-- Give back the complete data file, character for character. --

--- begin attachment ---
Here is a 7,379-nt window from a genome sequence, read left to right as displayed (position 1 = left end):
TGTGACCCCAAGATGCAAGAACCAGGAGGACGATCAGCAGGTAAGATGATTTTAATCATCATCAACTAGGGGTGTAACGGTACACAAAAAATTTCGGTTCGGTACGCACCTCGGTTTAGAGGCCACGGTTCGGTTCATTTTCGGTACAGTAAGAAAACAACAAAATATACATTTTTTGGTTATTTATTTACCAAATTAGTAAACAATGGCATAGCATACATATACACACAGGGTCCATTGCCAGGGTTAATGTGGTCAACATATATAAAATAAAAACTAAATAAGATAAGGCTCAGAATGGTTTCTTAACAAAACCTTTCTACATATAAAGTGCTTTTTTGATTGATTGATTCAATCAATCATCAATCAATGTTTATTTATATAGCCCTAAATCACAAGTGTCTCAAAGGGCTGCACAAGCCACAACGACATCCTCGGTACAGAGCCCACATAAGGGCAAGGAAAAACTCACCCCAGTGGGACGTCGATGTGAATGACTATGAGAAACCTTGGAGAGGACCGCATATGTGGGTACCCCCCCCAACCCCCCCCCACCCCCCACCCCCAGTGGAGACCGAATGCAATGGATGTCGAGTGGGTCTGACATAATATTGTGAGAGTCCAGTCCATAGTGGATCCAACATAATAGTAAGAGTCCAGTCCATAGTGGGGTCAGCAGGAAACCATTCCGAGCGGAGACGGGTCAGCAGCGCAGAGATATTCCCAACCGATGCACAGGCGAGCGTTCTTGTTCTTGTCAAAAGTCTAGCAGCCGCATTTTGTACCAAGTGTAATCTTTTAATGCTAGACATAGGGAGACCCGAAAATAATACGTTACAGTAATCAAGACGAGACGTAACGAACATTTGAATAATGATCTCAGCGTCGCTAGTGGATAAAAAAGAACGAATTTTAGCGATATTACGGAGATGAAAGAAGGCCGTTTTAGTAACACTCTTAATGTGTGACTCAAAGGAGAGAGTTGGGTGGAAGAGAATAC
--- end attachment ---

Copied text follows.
Here is a 7,379-nt window from a genome sequence, read left to right as displayed (position 1 = left end):
TGTGACCCCAAGATGCAAGAACCAGGAGGACGATCAGCAGGTAAGATGATTTTAATCATCATCAACTAGGGGTGTAACGGTACACAAAAAATTTCGGTTCGGTACGCACCTCGGTTTAGAGGCCACGGTTCGGTTCATTTTCGGTACAGTAAGAAAACAACAAAATATACATTTTTTGGTTATTTATTTACCAAATTAGTAAACAATGGCATAGCATACATATACACACAGGGTCCATTGCCAGGGTTAATGTGGTCAACATATATAAAATAAAAACTAAATAAGATAAGGCTCAGAATGGTTTCTTAACAAAACCTTTCTACATATAAAGTGCTTTTTTGATTGATTGATTCAATCAATCATCAATCAATGTTTATTTATATAGCCCTAAATCACAAGTGTCTCAAAGGGCTGCACAAGCCACAACGACATCCTCGGTACAGAGCCCACATAAGGGCAAGGAAAAACTCACCCCAGTGGGACGTCGATGTGAATGACTATGAGAAACCTTGGAGAGGACCGCATATGTGGGTACCCCCCCCAACCCCCCCCCACCCCCCACCCCCAGTGGAGACCGAATGCAATGGATGTCGAGTGGGTCTGACATAATATTGTGAGAGTCCAGTCCATAGTGGATCCAACATAATAGTAAGAGTCCAGTCCATAGTGGGGTCAGCAGGAAACCATTCCGAGCGGAGACGGGTCAGCAGCGCAGAGATATTCCCAACCGATGCACAGGCGAGCGTTCTTGTTCTTGTCAAAAGTCTAGCAGCCGCATTTTGTACCAAGTGTAATCTTTTAATGCTAGACATAGGGAGACCCGAAAATAATACGTTACAGTAATCAAGACGAGACGTAACGAACATTTGAATAATGATCTCAGCGTCGCTAGTGGATAAAAAAGAACGAATTTTAGCGATATTACGGAGATGAAAGAAGGCCGTTTTAGTAACACTCTTAATGTGTGACTCAAAGGAGAGAGTTGGGTGGAAGAGAATAC